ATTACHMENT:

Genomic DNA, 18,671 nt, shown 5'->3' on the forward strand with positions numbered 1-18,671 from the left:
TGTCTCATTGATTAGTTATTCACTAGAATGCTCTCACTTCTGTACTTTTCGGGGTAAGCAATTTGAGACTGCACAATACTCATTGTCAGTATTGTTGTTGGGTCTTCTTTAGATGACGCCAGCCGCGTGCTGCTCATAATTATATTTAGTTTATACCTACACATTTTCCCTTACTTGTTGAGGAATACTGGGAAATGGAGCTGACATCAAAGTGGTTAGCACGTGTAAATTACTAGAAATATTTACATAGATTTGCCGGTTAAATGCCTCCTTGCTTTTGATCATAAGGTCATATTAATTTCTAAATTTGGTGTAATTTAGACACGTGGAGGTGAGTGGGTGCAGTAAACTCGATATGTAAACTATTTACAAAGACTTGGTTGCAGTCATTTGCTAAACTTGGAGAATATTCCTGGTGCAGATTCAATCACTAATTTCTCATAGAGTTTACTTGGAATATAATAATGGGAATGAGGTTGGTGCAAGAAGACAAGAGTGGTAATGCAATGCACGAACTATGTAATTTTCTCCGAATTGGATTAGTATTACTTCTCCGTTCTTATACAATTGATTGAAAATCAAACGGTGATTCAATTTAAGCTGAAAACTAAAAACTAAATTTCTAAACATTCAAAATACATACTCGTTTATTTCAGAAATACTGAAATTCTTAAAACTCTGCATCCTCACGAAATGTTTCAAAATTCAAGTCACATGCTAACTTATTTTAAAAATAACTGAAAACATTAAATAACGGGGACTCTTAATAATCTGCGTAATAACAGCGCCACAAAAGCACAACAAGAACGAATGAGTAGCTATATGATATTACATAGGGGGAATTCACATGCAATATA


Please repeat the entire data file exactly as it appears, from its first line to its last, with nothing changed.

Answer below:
Genomic DNA, 18,671 nt, shown 5'->3' on the forward strand with positions numbered 1-18,671 from the left:
TGTCTCATTGATTAGTTATTCACTAGAATGCTCTCACTTCTGTACTTTTCGGGGTAAGCAATTTGAGACTGCACAATACTCATTGTCAGTATTGTTGTTGGGTCTTCTTTAGATGACGCCAGCCGCGTGCTGCTCATAATTATATTTAGTTTATACCTACACATTTTCCCTTACTTGTTGAGGAATACTGGGAAATGGAGCTGACATCAAAGTGGTTAGCACGTGTAAATTACTAGAAATATTTACATAGATTTGCCGGTTAAATGCCTCCTTGCTTTTGATCATAAGGTCATATTAATTTCTAAATTTGGTGTAATTTAGACACGTGGAGGTGAGTGGGTGCAGTAAACTCGATATGTAAACTATTTACAAAGACTTGGTTGCAGTCATTTGCTAAACTTGGAGAATATTCCTGGTGCAGATTCAATCACTAATTTCTCATAGAGTTTACTTGGAATATAATAATGGGAATGAGGTTGGTGCAAGAAGACAAGAGTGGTAATGCAATGCACGAACTATGTAATTTTCTCCGAATTGGATTAGTATTACTTCTCCGTTCTTATACAATTGATTGAAAATCAAACGGTGATTCAATTTAAGCTGAAAACTAAAAACTAAATTTCTAAACATTCAAAATACATACTCGTTTATTTCAGAAATACTGAAATTCTTAAAACTCTGCATCCTCACGAAATGTTTCAAAATTCAAGTCACATGCTAACTTATTTTAAAAATAACTGAAAACATTAAATAACGGGGACTCTTAATAATCTGCGTAATAACAGCGCCACAAAAGCACAACAAGAACGAATGAGTAGCTATATGATATTACATAGGGGGAATTCACATGCAATATA